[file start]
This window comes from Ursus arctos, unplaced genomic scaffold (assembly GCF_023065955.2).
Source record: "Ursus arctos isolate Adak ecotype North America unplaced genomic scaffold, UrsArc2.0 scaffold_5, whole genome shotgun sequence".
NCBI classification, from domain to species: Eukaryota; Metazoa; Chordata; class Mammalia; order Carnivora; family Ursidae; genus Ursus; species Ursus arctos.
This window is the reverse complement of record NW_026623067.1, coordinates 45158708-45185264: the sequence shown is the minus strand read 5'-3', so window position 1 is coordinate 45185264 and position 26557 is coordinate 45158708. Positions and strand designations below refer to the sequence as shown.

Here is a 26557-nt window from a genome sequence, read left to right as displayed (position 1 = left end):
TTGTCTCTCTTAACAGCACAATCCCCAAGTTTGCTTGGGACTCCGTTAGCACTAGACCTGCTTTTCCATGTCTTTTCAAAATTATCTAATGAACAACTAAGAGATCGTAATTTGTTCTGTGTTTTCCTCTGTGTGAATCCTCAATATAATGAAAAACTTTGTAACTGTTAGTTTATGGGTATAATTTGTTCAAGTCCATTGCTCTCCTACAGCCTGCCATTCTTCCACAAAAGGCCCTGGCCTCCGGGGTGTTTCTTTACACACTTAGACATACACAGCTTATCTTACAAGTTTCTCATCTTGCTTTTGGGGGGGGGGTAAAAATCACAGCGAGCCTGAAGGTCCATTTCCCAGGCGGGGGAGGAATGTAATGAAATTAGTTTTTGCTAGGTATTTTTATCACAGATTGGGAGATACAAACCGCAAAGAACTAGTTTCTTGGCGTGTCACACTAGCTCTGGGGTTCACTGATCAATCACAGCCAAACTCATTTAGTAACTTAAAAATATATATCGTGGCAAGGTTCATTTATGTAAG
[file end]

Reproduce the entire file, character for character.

This window comes from Ursus arctos, unplaced genomic scaffold (assembly GCF_023065955.2).
Source record: "Ursus arctos isolate Adak ecotype North America unplaced genomic scaffold, UrsArc2.0 scaffold_5, whole genome shotgun sequence".
NCBI classification, from domain to species: Eukaryota; Metazoa; Chordata; class Mammalia; order Carnivora; family Ursidae; genus Ursus; species Ursus arctos.
This window is the reverse complement of record NW_026623067.1, coordinates 45158708-45185264: the sequence shown is the minus strand read 5'-3', so window position 1 is coordinate 45185264 and position 26557 is coordinate 45158708. Positions and strand designations below refer to the sequence as shown.

Here is a 26557-nt window from a genome sequence, read left to right as displayed (position 1 = left end):
TTGTCTCTCTTAACAGCACAATCCCCAAGTTTGCTTGGGACTCCGTTAGCACTAGACCTGCTTTTCCATGTCTTTTCAAAATTATCTAATGAACAACTAAGAGATCGTAATTTGTTCTGTGTTTTCCTCTGTGTGAATCCTCAATATAATGAAAAACTTTGTAACTGTTAGTTTATGGGTATAATTTGTTCAAGTCCATTGCTCTCCTACAGCCTGCCATTCTTCCACAAAAGGCCCTGGCCTCCGGGGTGTTTCTTTACACACTTAGACATACACAGCTTATCTTACAAGTTTCTCATCTTGCTTTTGGGGGGGGGGTAAAAATCACAGCGAGCCTGAAGGTCCATTTCCCAGGCGGGGGAGGAATGTAATGAAATTAGTTTTTGCTAGGTATTTTTATCACAGATTGGGAGATACAAACCGCAAAGAACTAGTTTCTTGGCGTGTCACACTAGCTCTGGGGTTCACTGATCAATCACAGCCAAACTCATTTAGTAACTTAAAAATATATATCGTGGCAAGGTTCATTTATGTAAG